Drugs, violence and laziness – if you believe everything you hear in the media, young people have a lot to answer for. However, Newcastle Youth Studies Group co-convenor, Dr Steven Threadgold, is ardent about uncovering the entire picture and contributing to a better understanding of the next generation.
“Newcastle Youth Studies Group has come together to do research with and about young people – and the ‘with’ part is really important. So they’re not treated as objects, they’re actually participants,” Threadgold said.
Through his work, Threadgold aims to inform government, youth workers and educators with a more nuanced picture of the social forces that are producing issues, such as unemployment and underemployment, for young people.
“A lot of the ways that young people are spoken about and treated, particularly in media representations of them, are really just stereotypes. They are often scapegoated for a whole lot of social problems that they have absolutely no control over and often those social problems are pathologised as individual issues.”
“Take the youth labour market as an example – it’s around 15 per cent unemployment and it’s massively casualised. However, if you’re a young person who doesn’t have a job it’s your fault, you’re lazy and you don’t have the right qualifications – which is a distortion of reality.”
Threadgold’s particular area of interest is youth inequality and class. “My previous research has been about how inequality affects young people’s life chances and their attitudes to the future.”
He is currently working on two interrelated projects. The first, Do it Yourself Careers, looks at young people involved in DIY cultures around music – particularly punk and noise styles.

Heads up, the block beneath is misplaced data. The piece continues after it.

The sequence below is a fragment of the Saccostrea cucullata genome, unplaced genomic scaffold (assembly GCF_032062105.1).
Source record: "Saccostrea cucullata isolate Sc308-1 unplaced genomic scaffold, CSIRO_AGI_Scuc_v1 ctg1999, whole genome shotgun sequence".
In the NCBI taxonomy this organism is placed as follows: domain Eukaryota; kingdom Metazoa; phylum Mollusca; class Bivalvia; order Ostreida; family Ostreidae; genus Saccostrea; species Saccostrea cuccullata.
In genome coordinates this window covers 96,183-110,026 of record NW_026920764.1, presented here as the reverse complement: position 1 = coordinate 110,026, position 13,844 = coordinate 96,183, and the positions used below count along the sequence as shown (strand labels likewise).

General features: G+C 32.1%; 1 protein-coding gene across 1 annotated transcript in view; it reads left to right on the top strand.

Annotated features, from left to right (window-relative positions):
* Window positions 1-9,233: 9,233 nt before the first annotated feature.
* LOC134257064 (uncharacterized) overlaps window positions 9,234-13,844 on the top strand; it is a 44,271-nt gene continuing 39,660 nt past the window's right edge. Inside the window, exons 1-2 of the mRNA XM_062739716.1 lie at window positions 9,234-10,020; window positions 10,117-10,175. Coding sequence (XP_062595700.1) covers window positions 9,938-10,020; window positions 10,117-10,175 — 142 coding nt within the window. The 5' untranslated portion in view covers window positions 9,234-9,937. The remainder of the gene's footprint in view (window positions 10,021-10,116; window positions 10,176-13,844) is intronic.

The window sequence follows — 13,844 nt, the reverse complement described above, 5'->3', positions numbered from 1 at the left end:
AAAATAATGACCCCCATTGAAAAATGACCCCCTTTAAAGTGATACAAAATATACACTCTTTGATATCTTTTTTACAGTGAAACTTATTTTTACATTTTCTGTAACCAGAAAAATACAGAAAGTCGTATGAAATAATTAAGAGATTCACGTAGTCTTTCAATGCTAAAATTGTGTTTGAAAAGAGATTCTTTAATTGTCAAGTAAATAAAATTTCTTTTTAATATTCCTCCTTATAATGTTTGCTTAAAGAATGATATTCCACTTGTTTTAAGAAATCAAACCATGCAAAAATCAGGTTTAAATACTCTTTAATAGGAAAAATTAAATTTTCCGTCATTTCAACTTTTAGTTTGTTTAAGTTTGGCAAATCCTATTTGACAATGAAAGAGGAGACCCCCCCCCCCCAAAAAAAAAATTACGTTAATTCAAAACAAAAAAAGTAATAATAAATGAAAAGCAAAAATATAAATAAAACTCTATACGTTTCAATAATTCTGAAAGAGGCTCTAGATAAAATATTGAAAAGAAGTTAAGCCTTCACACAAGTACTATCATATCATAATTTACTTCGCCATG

“There are three outcomes – they end up being hobbyists, or they earn a little bit of money on the side of their real job or they make it into their real job,” he said, referring to the young musicians. “I’m doing work around the blurriness of those categories, how these people think of themselves and what kind of strategies they put in place to try and get some kind of income.
“Connected to this is who’s in and who’s out. So my second project is a media analysis of the notions of hipster and bogan and the way these are class categories without talking about class.”
His book on these issues, Youth, Culture and Class, which will be published by Routledge, is due to be released in 2016.
Threadgold hopes his work will inform more realistic policy, rather than policy that doesn’t deal with the reality young people face in an ever increasing precarious labour market.
“Most people are still working on the assumption that you go to school, you go through some sort of tertiary education and then you get a job and that’s the end of the transition.”
“I would like to create a package of information for educationalists and youth workers – so they can get a proper grasp of how the labour market really works today.”
After starting at the University of Newcastle in 2010, Threadgold began to gain international interest for his work in youth sociology. Along with fellow Newcastle researcher and renowned youth sociologist, Professor Pam Nilan, Threadgold was invited to present his findings at a number of conferences and symposiums.
On the back of this activity, Threadgold and Professor Nilan brought together colleagues Dr David Farrugia; Dr Julia Coffey; Dr Hedda Askland; Dr Lena Rodriguez; and Conjoint Professor Andy Furlong, from the University of Glasgow, to form Newcastle Youth Studies Group.
“We all complement each other in the theoretical stuff that we do and in our methodologies, but there is also quite a variety in there as well so we work really well as a team,” Threadgold said.
Through collaborative work, Newcastle Youth Studies Group has established research expertise in issues, such as: young people and social change; identity and belonging; health and wellbeing; geographical and spatial inequalities; intergenerational issues; displacement and movement; and, education and work.